The same thing is with "magister", it's used when talking to teachers in universities, but anywhere else it's too much.


Yeah, you just made me realise I put it somehow confusing – it should also be added that when addressing a priest directly it should be „Ojcze”(at least for „ksiądz proboszcz”), for a bishop it should be „Wasza Ekscelencjo” and for Cardinal, „Wasza Eminencjo”.

For ambassadors of Poland it should be „Panie Ambasadorze”/„Pani Ambasador” and for ambassadors of other countries it should be „Wasza Ekscelencjo”.

Obviously, there are also special forms of address for Kings and Queens, but somehow I doubt that will ever be an issue, so I skipped these. ;)


As a person from a Kingdom, I'd like to know how to address Monarchy, just in case. :)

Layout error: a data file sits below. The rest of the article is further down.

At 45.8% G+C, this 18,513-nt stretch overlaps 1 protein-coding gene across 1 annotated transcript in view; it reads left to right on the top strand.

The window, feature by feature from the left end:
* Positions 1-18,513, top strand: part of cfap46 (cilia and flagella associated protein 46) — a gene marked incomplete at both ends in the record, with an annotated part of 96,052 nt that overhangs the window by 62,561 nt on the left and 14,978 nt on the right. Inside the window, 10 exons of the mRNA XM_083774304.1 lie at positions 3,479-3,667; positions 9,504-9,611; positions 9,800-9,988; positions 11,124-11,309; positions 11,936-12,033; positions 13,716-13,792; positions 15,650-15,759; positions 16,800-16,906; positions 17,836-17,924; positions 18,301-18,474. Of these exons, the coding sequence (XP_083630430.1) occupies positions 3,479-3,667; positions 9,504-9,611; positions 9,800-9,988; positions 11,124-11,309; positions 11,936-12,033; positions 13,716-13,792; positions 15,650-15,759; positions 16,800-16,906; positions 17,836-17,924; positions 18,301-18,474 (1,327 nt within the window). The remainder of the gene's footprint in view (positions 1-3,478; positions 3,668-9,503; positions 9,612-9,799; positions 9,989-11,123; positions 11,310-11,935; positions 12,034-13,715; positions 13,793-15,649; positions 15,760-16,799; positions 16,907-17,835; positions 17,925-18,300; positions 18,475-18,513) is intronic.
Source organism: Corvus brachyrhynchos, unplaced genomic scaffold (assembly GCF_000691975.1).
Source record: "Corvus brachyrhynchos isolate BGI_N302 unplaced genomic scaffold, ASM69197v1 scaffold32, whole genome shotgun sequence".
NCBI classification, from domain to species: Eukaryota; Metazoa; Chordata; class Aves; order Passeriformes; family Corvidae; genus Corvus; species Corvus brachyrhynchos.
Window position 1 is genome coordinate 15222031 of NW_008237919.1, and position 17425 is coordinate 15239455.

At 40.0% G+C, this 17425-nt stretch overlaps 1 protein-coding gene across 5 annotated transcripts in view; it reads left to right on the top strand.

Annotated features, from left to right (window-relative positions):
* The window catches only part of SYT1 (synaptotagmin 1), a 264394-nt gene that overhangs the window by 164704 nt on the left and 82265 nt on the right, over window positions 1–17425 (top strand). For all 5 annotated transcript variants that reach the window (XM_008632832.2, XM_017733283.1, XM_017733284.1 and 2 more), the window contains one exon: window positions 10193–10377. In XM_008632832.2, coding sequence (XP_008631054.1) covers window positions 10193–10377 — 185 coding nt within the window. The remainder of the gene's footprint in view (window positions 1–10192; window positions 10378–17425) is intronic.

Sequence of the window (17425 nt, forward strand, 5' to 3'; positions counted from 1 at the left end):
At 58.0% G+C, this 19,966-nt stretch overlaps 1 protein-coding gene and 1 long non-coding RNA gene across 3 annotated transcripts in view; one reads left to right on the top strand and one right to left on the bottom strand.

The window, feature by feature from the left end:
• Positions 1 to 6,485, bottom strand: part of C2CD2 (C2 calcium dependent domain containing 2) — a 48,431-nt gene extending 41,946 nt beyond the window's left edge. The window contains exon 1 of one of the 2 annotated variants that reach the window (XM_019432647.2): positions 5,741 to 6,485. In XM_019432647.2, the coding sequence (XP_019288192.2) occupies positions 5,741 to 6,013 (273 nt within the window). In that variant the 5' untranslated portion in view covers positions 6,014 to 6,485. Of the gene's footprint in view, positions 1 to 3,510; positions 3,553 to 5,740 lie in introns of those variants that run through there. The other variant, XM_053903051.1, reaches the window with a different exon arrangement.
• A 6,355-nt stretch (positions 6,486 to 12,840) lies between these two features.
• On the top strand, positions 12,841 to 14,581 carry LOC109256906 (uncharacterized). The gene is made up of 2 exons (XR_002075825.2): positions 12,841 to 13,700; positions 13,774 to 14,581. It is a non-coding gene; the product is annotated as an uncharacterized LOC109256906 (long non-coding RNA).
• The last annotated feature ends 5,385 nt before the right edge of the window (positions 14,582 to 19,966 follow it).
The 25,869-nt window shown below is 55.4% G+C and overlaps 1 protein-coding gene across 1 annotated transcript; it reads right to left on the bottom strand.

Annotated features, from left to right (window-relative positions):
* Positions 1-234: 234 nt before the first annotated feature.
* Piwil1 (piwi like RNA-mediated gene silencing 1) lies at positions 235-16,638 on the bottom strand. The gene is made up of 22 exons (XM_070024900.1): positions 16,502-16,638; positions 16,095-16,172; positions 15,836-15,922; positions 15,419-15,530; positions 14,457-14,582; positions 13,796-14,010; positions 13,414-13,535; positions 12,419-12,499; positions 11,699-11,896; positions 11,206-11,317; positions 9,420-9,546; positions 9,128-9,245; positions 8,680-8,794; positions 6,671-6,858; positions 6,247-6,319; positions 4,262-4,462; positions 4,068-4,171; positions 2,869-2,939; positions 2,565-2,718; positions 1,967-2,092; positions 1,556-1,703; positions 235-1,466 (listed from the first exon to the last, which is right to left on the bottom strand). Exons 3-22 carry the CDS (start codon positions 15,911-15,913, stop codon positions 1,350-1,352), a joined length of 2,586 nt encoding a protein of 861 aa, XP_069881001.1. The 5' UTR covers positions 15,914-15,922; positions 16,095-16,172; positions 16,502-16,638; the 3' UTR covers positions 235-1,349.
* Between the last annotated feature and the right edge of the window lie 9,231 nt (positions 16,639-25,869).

I have been to Malbork castle and saw an old guestbook mentioning Thai king visiting Malbork in 1945. Didn't make note about how they addressed him in Polish though.


For Monarchy it's easy, it's the exact translation of "Your Highness" = "Wasza Wysokość". Although "wasza" is technically plural 'you', you use it to refer to a single person.

If you talked both to the king and the queen, then I believe it would be "Wasze Wysokości".

And when talking about them but not addressing them, it's His/Her Highness: Jego/Jej Wysokość.



I think that (apart from very formal situations) it's rather an Austrian than a German thing to call someone "Herr/Frau Doktor" unless he or she is a medical doctor. Some people say that Austrians miss their titles of nobility and so they hang on to those few remaining titles.


One can address a woman more formally in English by saying "Madam, do you speak English" and a man by saying "Sir, do you speak English.